moral science

(redirected from Moral sciences)
See: casuistry
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References in classic literature ?
It may be fun to you," said Miss Lindsay sharply; "but it is not very creditable to me, as Miss Wilson said just now, to take a prize in moral science and then have to write down that I don't know how to behave myself.
That's because you don't know as much moral science as I, though I never took a prize in it.
All that they knew was, that they spoke of a glory to be revealed,--a wondrous something yet to come, wherein their soul rejoiced, yet knew not why; and though it be not so in the physical, yet in moral science that which cannot be understood is not always profitless.
For instance, schools that adhere to the CBSC Indian curriculum give students the option to study moral sciences instead of Islamic studies, with the same applicable for languages.
Pyschologization," defined as the entrance of psychological vocabulary and explanatory schemes into fields that are not traditional theoretical and practical terrains of psychology, has globally spread into almost every societal field, including companies, advertising, culture, politics, and our social and family lives, argues De Vos (philosophy and moral sciences, Ghent U.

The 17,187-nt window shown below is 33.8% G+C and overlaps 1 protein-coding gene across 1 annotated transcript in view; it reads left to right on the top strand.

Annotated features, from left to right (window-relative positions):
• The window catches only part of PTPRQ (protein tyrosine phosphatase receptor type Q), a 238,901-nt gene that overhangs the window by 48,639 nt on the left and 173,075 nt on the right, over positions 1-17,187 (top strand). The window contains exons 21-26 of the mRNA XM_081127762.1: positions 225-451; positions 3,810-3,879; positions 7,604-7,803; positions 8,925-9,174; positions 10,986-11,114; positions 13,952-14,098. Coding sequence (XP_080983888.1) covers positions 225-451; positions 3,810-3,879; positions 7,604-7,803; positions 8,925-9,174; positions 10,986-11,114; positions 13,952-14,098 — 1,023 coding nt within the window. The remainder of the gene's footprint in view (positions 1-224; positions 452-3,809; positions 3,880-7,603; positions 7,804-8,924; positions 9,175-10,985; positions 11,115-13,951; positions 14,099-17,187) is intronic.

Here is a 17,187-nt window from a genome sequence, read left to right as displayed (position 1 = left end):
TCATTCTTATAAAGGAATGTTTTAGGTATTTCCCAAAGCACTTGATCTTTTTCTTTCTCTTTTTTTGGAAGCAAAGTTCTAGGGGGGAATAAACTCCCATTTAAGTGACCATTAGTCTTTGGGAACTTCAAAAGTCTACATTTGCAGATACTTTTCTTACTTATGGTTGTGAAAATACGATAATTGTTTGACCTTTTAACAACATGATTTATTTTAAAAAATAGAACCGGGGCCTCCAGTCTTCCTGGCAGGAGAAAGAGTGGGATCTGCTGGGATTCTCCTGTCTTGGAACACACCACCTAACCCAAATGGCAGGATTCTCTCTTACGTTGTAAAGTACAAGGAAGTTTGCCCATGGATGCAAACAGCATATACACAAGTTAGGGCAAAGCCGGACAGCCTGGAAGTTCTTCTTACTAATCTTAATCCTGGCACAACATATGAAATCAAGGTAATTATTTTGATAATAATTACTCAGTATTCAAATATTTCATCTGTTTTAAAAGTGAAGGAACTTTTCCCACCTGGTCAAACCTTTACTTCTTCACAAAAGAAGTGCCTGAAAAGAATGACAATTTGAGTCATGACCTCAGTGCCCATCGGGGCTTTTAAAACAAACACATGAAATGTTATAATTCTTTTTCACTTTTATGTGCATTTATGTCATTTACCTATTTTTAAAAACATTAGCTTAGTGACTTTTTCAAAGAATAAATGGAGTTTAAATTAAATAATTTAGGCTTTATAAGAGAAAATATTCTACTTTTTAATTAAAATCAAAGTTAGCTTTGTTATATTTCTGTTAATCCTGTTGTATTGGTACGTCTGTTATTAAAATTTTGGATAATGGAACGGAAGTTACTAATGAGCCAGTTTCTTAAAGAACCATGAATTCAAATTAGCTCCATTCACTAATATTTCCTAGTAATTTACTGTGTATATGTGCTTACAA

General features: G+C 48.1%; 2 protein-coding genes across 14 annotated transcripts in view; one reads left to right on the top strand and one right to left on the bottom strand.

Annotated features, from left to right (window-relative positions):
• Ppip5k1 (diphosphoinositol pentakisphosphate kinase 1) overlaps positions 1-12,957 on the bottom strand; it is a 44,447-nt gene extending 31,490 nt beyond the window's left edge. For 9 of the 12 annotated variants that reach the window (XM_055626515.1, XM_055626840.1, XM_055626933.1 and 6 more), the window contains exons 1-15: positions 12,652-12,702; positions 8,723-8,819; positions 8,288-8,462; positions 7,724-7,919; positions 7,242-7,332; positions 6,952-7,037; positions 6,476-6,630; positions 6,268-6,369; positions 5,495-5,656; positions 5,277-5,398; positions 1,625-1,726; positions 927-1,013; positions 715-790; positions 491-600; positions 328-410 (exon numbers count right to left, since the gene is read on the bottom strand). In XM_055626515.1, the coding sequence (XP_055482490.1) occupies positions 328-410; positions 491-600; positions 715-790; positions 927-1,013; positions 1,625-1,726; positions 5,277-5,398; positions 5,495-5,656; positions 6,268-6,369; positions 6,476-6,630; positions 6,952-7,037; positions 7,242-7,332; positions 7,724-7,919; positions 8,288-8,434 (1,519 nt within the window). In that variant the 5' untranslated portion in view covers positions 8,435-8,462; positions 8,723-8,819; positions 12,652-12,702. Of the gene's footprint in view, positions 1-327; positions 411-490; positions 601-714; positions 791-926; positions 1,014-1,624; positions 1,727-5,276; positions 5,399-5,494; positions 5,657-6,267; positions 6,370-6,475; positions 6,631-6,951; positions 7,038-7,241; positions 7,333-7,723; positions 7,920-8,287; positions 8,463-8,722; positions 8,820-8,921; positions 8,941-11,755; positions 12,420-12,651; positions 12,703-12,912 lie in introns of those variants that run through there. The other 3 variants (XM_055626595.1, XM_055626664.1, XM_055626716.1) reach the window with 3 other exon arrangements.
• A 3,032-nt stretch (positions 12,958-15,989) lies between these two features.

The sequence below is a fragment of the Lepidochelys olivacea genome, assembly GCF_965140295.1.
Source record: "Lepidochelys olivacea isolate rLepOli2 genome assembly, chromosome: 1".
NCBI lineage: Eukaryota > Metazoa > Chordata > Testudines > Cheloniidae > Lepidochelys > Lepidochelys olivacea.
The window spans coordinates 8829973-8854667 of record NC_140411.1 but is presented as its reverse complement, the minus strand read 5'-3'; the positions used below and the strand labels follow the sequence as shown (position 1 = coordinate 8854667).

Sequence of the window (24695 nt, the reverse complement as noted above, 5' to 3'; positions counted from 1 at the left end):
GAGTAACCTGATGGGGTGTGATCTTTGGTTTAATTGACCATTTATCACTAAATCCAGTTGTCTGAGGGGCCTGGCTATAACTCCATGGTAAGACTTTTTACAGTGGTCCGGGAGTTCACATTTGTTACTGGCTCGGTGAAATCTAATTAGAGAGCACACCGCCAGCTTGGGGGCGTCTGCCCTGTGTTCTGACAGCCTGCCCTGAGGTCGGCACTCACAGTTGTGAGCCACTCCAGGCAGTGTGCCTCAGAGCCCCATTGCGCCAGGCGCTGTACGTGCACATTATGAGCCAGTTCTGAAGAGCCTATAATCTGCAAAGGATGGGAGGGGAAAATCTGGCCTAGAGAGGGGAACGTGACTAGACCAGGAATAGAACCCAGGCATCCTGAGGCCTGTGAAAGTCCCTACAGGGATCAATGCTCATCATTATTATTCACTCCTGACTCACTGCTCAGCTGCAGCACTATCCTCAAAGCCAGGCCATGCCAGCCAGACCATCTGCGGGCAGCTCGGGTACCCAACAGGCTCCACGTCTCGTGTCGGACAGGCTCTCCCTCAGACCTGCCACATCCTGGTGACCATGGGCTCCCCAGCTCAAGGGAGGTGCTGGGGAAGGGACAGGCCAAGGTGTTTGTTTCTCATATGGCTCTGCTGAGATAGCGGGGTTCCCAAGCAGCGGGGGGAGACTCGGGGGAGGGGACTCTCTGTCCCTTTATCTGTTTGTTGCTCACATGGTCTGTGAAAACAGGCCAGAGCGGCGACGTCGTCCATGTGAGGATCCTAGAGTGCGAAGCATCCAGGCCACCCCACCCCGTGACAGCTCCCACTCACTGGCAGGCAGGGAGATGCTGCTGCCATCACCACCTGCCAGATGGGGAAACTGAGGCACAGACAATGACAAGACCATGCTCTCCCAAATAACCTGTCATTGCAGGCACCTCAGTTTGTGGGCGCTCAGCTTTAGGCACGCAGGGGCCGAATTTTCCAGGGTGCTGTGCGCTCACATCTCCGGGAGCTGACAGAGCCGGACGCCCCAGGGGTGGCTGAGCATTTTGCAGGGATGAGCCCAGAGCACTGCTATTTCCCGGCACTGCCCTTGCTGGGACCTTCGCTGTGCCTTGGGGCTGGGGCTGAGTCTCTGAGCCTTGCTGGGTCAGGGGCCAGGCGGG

Both political and moral sciences therefore exist; I say sciences in the plural as man in society can be considered in different ways.
The sole new item in WIC from these years is an extract from the minutes of a meeting of the Moral Sciences Club in 1912 reporting that Wittgenstein talked on 'What is Philosophy?
This book is an examination of two views on the nature of political and social reform in the early Victorian age: that of William Whewell, a Cambridge professor of moral philosophy, master of Trinity College, and creator of the natural and moral sciences triposes at Cambridge, on the one hand, and that of John Stuart Mill, the utilitarian philosophical radical, on the other.
The Academy of Social, Political and Moral Sciences of the Institute of Chile is honored in welcoming today Professor Dr.
Braithwaite worked to admit women to membership of Cambridge University and thus to its degrees; his second wife, Margaret Masterman, whom he married in 1932, was a Newnham graduate who had read Modern and Medieval Languages and Moral Sciences.
Brearley, the Cambridge graduate with a first in Classics and a 2:1 in Moral Sciences, and Botham, whose morals were often the subject of lurid front page tabloid headlines.
This is a task and a teaching that, in my opinion, should not be denied to students of economics, but it must be done in the interdisciplinary field in which economics cannot work separately from moral sciences.